The Mixed Bag of Online Learning

I, along with plenty of other students this semester, have classes partially or entirely held in an online format. While there are certainly benefits to this change, there have also been personal difficulties in adjusting. Maybe some will share my experiences.

            I specifically signed up for a couple of online classes before the pandemic began, so those two were unaffected by the changes. My professors who already had their classes laid out on Canvas were entirely prepared, and I have known exactly what to expect from the beginning.

            The professors that I have had in lab classes and other STEM areas have been dealt a much worse hand and that is reflected in the increased difficulty of taking those classes online. We are not able to attend lab, look at specimens using microscopes, work in groups, ask the professor questions face-to-face about complex subject material or stay after class. This is the second lab class that I have taken since the pandemic hit and I do not feel like I am getting the level of education I paid for. That is not necessarily the fault of professors, since I would feel that way even if the only issue was the lack of face-to-face lab instruction. I understand why we cannot have physical classes at this time, but I wonder if I will still be prepared for graduate school without those hands-on experiences.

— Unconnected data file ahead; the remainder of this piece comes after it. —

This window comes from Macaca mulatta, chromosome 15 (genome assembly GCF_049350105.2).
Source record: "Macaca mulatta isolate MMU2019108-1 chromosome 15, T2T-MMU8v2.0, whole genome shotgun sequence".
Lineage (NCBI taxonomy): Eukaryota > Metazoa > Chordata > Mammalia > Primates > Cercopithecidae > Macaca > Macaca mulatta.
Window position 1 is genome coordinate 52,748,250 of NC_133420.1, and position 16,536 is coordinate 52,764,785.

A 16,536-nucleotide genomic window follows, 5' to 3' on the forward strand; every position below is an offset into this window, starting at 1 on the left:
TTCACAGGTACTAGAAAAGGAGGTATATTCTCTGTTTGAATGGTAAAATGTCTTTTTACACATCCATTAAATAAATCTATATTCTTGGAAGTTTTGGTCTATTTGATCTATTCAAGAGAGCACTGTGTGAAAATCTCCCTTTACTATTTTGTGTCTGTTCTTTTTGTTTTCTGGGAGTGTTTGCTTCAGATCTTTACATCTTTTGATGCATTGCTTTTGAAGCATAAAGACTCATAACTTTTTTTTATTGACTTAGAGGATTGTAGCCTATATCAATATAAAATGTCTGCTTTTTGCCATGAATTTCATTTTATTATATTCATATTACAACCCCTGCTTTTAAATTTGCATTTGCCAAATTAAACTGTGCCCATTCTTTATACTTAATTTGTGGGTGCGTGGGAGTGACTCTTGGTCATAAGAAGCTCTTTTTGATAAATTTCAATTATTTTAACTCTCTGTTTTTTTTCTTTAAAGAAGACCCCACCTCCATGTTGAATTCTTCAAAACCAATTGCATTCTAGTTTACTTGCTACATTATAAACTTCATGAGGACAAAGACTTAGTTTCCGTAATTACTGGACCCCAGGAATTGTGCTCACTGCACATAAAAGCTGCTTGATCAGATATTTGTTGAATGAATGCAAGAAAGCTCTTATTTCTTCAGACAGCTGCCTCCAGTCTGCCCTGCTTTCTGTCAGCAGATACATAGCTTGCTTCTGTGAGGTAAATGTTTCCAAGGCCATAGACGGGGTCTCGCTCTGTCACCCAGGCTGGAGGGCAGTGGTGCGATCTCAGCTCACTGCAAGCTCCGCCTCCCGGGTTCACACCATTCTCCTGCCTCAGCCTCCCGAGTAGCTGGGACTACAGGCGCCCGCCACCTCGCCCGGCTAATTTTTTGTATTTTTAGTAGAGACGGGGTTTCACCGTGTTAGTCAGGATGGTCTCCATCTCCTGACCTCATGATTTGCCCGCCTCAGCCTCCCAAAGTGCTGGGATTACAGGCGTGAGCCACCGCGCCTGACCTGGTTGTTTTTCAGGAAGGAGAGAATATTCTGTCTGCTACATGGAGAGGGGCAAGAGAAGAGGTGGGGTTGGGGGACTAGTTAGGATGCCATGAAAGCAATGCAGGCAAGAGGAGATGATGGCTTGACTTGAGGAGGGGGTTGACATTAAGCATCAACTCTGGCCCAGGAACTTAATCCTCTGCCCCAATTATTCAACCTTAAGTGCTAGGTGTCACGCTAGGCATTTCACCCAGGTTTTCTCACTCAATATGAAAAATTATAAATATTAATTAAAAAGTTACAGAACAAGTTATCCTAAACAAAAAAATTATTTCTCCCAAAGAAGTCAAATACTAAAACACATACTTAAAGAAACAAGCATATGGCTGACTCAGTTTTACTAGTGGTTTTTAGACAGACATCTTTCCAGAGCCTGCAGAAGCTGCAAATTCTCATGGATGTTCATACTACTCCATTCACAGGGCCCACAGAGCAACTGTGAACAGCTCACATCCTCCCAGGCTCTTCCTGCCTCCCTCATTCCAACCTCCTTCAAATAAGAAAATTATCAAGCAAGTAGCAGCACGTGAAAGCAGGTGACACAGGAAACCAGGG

It is confusing to have some professors assigning far more homework than they would in-person, while others do not even have a definitive syllabus and take over a week to let us know if anything is going to be assigned at all. The lack of cohesiveness adds to the chaos of teaching myself and having an entirely random schedule does not help at all. I could sleep in until 2 in the afternoon one day and have to wake up at 10 a.m. the next day. Sometimes, I barely know what month it is.

            On a more positive note, some professors have definitely gone above and beyond to ensure that all students are getting a good education from home. Zoom sessions, recorded lectures, supplemental materials, helpful links, email updates or reminders about the class, schedules, organized syllabi and constructive feedback all help immensely. If you are a professor doing one or more of these things, thank you for making this easier on all of us.

            I realize that almost everyone is going through a hard time right now, staff and faculty included. While I am still feeling a little all-over-the-place, I am learning to stay flexible and adapt to the current circumstances. In this way, the pandemic is our greatest teacher.